By Erica Solvig
The Cincinnati Enquirer
LEBANON - Though orange barrels and detour signs are still a common sight in this historic city, the first two phases of the $11.5-million Main Street project are finished.
Last week marked the halfway point for the two-year-plus reconstruction of the city's major artery. The project is largely funded by grants.
The two-mile stretch of road is being widened to three lanes, with the center being a turn lane.
On-street parking will disappear, and utilities will be upgraded.
"When it was only two lanes, anyone turning left would back up traffic for miles," said Peg Enigk, a project engineer with the Ohio Department of Transportation.
The next two construction phases will stretch from Broadway to Glosser Road.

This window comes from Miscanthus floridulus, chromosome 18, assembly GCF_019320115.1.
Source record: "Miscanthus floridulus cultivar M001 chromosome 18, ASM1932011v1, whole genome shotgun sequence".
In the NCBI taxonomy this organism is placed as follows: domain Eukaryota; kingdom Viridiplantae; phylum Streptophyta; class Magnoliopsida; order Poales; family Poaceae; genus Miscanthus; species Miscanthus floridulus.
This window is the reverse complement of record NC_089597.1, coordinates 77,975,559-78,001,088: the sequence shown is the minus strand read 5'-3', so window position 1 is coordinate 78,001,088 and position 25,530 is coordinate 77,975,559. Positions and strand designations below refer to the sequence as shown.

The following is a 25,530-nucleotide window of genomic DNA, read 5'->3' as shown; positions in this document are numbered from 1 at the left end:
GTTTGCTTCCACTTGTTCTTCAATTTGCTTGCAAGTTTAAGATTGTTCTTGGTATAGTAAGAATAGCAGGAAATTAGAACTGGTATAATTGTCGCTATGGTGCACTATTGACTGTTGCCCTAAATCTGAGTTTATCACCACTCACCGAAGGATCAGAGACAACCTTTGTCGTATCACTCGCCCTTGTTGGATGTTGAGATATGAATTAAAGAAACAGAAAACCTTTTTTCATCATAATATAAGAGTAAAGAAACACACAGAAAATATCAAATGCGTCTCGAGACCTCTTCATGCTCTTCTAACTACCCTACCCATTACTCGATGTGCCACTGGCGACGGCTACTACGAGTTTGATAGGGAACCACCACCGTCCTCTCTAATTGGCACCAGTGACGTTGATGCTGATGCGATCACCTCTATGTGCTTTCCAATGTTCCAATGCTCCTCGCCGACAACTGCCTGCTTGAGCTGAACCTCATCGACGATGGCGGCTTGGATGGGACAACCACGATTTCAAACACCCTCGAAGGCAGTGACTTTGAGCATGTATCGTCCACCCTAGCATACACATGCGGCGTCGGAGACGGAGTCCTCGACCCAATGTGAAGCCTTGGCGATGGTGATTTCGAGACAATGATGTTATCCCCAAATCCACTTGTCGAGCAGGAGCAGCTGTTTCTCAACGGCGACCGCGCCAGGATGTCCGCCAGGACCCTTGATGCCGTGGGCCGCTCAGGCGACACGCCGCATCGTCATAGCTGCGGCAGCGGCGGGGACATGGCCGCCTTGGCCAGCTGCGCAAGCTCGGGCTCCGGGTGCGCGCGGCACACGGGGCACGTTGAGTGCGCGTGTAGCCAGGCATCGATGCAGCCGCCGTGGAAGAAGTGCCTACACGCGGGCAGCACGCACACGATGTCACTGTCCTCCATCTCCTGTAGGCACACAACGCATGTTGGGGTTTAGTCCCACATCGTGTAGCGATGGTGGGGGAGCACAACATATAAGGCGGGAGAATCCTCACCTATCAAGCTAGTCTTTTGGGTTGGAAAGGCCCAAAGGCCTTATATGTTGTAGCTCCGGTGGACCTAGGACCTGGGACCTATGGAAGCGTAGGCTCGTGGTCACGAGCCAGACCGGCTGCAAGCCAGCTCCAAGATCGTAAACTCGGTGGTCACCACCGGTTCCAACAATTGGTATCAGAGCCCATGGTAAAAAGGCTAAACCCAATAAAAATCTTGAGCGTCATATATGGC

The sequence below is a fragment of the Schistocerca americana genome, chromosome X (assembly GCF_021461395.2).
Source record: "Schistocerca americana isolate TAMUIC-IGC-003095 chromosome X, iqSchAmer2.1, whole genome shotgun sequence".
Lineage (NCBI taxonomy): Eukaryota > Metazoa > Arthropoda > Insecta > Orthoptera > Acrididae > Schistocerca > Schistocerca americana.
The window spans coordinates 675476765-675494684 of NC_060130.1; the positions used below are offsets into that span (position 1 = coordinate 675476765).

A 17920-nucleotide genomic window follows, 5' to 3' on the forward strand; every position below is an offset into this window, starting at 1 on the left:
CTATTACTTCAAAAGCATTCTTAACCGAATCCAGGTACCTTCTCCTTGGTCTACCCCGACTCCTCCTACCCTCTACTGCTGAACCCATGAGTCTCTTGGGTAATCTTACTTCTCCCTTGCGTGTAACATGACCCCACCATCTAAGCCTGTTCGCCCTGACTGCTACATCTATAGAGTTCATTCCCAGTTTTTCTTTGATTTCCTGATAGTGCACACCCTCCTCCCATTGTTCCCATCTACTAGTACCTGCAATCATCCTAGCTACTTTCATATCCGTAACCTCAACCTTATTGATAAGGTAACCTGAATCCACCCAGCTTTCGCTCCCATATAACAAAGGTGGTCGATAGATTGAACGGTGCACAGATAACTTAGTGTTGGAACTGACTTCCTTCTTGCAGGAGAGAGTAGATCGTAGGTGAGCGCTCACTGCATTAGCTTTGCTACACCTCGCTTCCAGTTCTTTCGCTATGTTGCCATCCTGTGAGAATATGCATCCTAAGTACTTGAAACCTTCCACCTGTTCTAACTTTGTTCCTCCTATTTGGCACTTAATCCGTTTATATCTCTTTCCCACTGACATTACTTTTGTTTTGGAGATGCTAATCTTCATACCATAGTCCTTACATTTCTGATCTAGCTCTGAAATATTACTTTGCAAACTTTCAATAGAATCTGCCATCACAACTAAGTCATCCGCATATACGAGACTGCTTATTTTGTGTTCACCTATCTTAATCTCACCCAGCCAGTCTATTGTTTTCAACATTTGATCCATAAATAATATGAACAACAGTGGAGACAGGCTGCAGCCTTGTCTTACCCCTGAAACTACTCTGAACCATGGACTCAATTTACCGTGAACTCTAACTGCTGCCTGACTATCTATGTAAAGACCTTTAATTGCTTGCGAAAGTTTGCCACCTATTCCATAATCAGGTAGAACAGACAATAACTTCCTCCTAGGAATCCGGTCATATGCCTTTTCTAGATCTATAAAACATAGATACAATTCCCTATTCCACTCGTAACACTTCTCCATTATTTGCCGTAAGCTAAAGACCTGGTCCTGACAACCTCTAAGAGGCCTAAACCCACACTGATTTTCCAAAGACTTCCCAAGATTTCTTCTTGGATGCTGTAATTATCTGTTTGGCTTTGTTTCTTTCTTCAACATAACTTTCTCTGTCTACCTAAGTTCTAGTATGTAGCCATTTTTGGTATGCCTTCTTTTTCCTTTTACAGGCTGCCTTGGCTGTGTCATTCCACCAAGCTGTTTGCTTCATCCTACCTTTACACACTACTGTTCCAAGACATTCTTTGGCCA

The upgrades have been talked about for decades. In 2001, tests found that the sewer lines underneath the street were in critical condition.
Some Main Street residents were able to delay the construction until last year by fighting the city in court, arguing that the roadwork and truck traffic could harm the foundations of their historic homes.
But those who attended a small halfway-point celebration last week were excited that the project had finally taken off. They commemorated the milestone by cutting a yellow ribbon strung between two orange barrels.
"I remember when the roads and the curbs were falling apart," said Mayor Amy Brewer, a longtime Lebanon resident. "It truly represents now a beautiful entrance to our community."
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